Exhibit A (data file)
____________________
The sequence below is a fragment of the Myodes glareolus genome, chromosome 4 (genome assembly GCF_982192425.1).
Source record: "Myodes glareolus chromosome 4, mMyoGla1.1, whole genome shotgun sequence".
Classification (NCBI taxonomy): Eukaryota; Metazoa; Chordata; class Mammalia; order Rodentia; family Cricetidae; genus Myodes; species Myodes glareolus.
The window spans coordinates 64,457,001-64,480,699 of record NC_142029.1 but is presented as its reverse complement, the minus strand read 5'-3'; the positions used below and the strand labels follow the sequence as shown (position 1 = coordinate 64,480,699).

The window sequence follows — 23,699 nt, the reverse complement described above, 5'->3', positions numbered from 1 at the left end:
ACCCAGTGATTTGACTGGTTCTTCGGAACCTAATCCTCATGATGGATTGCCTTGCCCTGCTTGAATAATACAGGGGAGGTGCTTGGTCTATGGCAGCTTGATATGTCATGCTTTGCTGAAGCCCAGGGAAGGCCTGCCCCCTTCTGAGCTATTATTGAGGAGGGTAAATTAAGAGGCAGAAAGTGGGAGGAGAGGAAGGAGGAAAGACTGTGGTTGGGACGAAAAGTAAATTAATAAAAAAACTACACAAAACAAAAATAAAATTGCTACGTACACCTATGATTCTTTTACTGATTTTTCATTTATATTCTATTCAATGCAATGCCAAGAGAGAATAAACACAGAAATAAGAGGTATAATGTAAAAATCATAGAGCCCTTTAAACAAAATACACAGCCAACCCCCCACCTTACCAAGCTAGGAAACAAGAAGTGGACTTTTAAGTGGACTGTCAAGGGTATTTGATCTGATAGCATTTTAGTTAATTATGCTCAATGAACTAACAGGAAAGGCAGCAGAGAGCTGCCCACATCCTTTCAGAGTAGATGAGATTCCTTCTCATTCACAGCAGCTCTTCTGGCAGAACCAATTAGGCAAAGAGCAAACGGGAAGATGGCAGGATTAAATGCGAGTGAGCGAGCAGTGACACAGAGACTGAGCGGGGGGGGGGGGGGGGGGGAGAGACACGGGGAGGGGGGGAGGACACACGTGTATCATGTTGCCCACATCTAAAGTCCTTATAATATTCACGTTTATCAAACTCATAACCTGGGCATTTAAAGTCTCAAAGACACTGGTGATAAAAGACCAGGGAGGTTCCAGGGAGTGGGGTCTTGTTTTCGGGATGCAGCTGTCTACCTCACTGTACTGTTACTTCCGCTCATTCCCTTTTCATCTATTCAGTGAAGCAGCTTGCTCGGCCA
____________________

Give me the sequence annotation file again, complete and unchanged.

The sequence below is a fragment of the Myodes glareolus genome, chromosome 4 (genome assembly GCF_982192425.1).
Source record: "Myodes glareolus chromosome 4, mMyoGla1.1, whole genome shotgun sequence".
Classification (NCBI taxonomy): Eukaryota; Metazoa; Chordata; class Mammalia; order Rodentia; family Cricetidae; genus Myodes; species Myodes glareolus.
The window spans coordinates 64,457,001-64,480,699 of record NC_142029.1 but is presented as its reverse complement, the minus strand read 5'-3'; the positions used below and the strand labels follow the sequence as shown (position 1 = coordinate 64,480,699).

The window sequence follows — 23,699 nt, the reverse complement described above, 5'->3', positions numbered from 1 at the left end:
ACCCAGTGATTTGACTGGTTCTTCGGAACCTAATCCTCATGATGGATTGCCTTGCCCTGCTTGAATAATACAGGGGAGGTGCTTGGTCTATGGCAGCTTGATATGTCATGCTTTGCTGAAGCCCAGGGAAGGCCTGCCCCCTTCTGAGCTATTATTGAGGAGGGTAAATTAAGAGGCAGAAAGTGGGAGGAGAGGAAGGAGGAAAGACTGTGGTTGGGACGAAAAGTAAATTAATAAAAAAACTACACAAAACAAAAATAAAATTGCTACGTACACCTATGATTCTTTTACTGATTTTTCATTTATATTCTATTCAATGCAATGCCAAGAGAGAATAAACACAGAAATAAGAGGTATAATGTAAAAATCATAGAGCCCTTTAAACAAAATACACAGCCAACCCCCCACCTTACCAAGCTAGGAAACAAGAAGTGGACTTTTAAGTGGACTGTCAAGGGTATTTGATCTGATAGCATTTTAGTTAATTATGCTCAATGAACTAACAGGAAAGGCAGCAGAGAGCTGCCCACATCCTTTCAGAGTAGATGAGATTCCTTCTCATTCACAGCAGCTCTTCTGGCAGAACCAATTAGGCAAAGAGCAAACGGGAAGATGGCAGGATTAAATGCGAGTGAGCGAGCAGTGACACAGAGACTGAGCGGGGGGGGGGGGGGGGGGGAGAGACACGGGGAGGGGGGGAGGACACACGTGTATCATGTTGCCCACATCTAAAGTCCTTATAATATTCACGTTTATCAAACTCATAACCTGGGCATTTAAAGTCTCAAAGACACTGGTGATAAAAGACCAGGGAGGTTCCAGGGAGTGGGGTCTTGTTTTCGGGATGCAGCTGTCTACCTCACTGTACTGTTACTTCCGCTCATTCCCTTTTCATCTATTCAGTGAAGCAGCTTGCTCGGCCA